UX Design In High Demand
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UX Design In High Demand

UX Design In High Demand cover

The UX Design job market keeps growing as companies pay more attention to this field and start comprehending its tremendous impact on business.

But why did UX Design grow so much? Are there real prospects for growth, or is it just a passenger trend?

This article discusses UX design and market trends for the coming years and how you can make the most of this moment to pivot your career.

What is UX Design?

The main goal of UX Design is to develop products that solve user problems while providing them with a good experience.

In this sense, it is worth pointing out that UX Design is not just about creating mobile apps or websites. It actually goes beyond because UX ensures that the interactions with products happen intuitively and that users have an enjoyable experience throughout their journey with a product.

Thus, UX design worries about the following:

  • Conducting extensive research to understand the user and unravel their needs and challenges;
  • Understanding the technologies used by users in their daily lives;
  • Establishing strategies to improve user interaction in order to meet their needs.

As you can see, UX Design goes beyond design knowledge. It requires using resources based on many other disciplines, such as psychology, to ensure the human side of interactions and technology.

As a result, UX Design strongly connects with the User-centered design concept, in which the user is placed at the center of all decisions. There are 3 Human Factors principles that designers use in their work routine:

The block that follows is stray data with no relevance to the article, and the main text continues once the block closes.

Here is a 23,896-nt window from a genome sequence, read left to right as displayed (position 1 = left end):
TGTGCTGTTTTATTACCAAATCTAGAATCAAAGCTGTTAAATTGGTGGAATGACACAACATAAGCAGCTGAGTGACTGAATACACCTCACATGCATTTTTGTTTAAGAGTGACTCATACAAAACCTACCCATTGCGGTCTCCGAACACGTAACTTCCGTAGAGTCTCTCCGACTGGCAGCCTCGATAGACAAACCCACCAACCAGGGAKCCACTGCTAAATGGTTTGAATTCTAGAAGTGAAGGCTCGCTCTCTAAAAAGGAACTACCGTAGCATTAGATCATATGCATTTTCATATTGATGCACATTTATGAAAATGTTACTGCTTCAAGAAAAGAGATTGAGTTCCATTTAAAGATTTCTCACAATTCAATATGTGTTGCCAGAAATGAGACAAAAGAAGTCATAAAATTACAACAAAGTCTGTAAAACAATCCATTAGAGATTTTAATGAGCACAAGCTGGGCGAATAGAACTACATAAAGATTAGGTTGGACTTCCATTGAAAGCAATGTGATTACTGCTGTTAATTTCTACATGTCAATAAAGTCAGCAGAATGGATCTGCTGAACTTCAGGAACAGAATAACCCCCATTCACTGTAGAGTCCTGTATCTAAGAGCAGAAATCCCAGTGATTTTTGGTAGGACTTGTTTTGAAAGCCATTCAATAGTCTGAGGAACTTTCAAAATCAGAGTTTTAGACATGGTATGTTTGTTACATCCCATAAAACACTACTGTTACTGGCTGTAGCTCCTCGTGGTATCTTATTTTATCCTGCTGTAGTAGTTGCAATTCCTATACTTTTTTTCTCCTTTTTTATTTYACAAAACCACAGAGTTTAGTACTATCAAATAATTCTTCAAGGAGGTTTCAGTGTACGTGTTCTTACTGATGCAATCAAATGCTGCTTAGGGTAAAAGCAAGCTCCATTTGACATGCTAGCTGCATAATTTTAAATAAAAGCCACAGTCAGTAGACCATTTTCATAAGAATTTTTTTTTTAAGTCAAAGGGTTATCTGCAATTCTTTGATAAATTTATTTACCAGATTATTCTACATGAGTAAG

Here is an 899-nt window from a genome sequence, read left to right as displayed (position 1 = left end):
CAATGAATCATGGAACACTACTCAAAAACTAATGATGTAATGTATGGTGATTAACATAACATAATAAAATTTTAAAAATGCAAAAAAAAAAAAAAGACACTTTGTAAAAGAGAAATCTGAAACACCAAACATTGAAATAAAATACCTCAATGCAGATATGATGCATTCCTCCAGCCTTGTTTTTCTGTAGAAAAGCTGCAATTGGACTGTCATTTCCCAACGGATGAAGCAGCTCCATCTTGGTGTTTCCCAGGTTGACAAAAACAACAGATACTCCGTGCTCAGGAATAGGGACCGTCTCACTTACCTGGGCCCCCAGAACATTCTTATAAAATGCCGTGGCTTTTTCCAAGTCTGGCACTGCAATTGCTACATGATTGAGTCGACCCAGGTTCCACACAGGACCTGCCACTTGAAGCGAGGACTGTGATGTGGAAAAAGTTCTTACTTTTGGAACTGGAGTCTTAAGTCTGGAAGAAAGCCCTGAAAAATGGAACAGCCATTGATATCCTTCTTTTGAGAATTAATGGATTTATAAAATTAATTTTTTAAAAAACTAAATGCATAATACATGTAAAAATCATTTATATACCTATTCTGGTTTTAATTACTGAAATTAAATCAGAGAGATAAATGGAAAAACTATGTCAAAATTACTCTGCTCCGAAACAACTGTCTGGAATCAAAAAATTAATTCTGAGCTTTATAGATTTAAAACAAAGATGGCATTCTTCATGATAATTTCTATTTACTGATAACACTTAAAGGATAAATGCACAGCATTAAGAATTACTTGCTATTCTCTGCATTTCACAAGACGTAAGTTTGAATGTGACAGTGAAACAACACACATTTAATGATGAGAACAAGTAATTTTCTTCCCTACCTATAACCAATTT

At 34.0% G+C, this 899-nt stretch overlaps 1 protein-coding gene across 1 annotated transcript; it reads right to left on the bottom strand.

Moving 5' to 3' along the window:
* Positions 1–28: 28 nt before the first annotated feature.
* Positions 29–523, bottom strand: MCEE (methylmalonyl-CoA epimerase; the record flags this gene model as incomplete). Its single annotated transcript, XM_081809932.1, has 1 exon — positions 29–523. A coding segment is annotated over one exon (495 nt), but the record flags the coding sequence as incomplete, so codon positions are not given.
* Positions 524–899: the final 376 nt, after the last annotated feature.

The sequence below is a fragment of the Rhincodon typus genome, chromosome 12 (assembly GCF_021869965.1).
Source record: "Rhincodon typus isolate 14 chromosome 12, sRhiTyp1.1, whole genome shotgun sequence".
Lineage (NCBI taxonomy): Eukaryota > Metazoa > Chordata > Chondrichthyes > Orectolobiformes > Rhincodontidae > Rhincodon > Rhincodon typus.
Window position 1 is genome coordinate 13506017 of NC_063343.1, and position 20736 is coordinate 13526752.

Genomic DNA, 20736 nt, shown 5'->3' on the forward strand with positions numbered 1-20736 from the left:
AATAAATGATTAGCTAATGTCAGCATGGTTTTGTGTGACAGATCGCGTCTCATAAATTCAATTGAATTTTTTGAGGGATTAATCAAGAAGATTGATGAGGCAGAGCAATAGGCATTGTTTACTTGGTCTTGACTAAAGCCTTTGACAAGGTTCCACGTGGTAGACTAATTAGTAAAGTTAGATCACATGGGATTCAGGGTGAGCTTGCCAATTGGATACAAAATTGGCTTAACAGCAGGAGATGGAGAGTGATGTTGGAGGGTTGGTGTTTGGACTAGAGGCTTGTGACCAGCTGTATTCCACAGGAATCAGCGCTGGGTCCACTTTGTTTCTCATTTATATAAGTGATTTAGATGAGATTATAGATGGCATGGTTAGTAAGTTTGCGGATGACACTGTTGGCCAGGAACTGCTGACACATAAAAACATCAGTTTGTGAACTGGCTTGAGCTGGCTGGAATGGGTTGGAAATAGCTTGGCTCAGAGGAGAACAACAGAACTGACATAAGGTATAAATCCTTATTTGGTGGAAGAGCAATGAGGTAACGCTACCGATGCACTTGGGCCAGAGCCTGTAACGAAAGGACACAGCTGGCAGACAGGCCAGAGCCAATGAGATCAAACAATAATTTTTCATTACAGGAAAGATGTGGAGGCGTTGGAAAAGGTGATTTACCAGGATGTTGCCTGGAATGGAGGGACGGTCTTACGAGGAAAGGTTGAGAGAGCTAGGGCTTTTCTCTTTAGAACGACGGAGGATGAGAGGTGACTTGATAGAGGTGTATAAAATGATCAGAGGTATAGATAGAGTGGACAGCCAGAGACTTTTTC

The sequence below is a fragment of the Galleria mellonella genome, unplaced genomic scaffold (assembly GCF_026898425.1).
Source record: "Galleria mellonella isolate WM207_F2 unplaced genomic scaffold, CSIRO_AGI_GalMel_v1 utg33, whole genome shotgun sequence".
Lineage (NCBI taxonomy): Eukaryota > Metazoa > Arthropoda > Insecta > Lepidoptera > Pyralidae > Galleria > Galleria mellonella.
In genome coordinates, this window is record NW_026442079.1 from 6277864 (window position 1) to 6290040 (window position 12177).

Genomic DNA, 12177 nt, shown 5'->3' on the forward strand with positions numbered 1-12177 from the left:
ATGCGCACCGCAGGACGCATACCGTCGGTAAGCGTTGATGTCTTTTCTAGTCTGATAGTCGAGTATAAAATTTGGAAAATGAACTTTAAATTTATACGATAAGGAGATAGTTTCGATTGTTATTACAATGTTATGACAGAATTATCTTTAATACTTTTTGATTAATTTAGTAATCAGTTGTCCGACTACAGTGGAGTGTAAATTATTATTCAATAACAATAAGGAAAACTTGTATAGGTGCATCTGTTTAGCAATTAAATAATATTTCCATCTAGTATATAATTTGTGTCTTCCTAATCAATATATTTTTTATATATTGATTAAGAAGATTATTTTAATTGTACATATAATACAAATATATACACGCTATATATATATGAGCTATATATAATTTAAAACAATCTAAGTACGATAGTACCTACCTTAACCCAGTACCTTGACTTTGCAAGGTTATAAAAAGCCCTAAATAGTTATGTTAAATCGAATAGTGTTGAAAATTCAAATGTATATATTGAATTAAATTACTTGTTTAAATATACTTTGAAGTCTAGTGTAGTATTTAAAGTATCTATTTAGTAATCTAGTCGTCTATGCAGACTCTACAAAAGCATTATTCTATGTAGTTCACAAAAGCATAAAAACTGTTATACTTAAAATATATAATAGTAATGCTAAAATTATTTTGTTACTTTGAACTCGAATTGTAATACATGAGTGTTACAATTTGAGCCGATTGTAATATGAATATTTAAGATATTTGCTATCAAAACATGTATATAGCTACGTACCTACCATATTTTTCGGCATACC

• Mental models;
  • Cognitive load;
  • Consistency.

The Interaction Design Foundation states that the job of a UX designer is to create products that deliver the best possible user experience while considering three main factors: how the product looks, feels, and its usability.

Reading tip: What’s The Difference Between UX And UI Design? – Understanding Once And For All

The downfall of Graphic Design

The evolution of digital technologies has brought more comfort, speed, and results to users. For example, we now have mobile banking apps delivering much more agility for transactions, payments, and investments. Another example is e-books, which have gained a lot of space and have shaken the publishing market.

These technological changes reflect a new user's behavior, needs, and demands. People are more independent and confident in operating technologies because everything is becoming more accessible. And they are looking for more ease and efficiency in their interactions. As a result, users are no longer satisfied with pretty designs that don't solve a need.

Nowadays, it is not enough to create designs with impeccable aesthetics; but the product must be efficient and accessible.

In this sense, the need for fresh insights to meet the emerging needs of users is leading UX jobs to grow and, consequently, weakening the demand for Graphic Designers.

Given this scenario and the great demand for UX Designers, we can see many Graphic Designers pivoting to UX.

UX Designers in demand

The UX Design job market is still rising, and many professionals are interested in changing careers.

The number of UX Designers has grown a lot in recent years, and the trend is for further growth.

According to a survey conducted by NN/g, from 1983 to 2017, the UX profession grew from 1,000 to about 1 million professionals.